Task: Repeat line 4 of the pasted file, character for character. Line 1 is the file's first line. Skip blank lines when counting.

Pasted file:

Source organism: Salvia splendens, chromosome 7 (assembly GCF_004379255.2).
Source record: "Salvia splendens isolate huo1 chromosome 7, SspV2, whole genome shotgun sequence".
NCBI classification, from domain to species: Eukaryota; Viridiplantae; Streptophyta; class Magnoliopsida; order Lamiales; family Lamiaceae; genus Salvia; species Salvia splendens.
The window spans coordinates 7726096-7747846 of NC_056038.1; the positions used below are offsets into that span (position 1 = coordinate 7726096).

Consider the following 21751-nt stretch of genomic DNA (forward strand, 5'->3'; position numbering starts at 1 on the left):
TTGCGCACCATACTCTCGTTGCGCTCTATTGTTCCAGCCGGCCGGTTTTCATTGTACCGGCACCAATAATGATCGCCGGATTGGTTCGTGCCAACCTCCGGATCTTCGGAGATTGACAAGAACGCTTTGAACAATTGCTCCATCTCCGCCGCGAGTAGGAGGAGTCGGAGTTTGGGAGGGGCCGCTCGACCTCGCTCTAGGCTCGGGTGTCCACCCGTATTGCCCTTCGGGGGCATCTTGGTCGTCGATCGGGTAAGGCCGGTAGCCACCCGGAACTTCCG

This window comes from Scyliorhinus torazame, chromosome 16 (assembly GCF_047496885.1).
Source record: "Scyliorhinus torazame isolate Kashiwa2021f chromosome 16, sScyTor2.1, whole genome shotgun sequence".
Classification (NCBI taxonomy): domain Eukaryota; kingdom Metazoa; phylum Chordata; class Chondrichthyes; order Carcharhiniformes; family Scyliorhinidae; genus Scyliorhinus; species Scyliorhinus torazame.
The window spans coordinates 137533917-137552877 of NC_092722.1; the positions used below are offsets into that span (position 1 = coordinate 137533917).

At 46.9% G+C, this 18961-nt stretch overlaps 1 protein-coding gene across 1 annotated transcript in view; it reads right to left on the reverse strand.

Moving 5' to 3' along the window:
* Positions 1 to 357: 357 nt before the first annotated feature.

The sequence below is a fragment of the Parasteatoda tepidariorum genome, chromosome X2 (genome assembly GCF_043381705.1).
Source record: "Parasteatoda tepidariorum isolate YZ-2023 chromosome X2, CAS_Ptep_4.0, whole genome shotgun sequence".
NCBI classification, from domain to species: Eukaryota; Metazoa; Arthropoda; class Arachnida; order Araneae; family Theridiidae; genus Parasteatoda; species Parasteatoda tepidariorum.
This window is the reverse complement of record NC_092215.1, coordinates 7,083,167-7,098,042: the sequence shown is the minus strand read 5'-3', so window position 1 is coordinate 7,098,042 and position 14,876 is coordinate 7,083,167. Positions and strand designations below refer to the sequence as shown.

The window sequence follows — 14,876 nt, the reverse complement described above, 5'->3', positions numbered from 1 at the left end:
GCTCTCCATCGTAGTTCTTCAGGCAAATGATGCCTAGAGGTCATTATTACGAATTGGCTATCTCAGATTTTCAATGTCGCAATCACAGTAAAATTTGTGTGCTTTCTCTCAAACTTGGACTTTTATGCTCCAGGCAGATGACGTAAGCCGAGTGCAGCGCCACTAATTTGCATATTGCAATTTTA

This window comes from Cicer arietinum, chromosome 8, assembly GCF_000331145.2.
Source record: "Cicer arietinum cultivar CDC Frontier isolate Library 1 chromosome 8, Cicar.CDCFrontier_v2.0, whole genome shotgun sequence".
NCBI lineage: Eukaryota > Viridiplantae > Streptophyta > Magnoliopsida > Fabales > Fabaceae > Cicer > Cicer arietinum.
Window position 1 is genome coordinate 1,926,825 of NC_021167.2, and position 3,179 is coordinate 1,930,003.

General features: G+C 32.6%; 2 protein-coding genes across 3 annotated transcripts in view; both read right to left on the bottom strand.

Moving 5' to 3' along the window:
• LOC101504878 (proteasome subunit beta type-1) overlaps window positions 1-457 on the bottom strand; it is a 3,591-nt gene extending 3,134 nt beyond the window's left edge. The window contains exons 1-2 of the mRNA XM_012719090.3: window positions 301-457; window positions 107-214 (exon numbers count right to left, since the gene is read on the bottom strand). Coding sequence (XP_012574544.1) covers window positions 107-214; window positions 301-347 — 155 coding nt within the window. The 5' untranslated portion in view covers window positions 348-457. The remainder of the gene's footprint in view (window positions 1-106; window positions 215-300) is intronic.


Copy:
The window spans coordinates 7726096-7747846 of NC_056038.1; the positions used below are offsets into that span (position 1 = coordinate 7726096).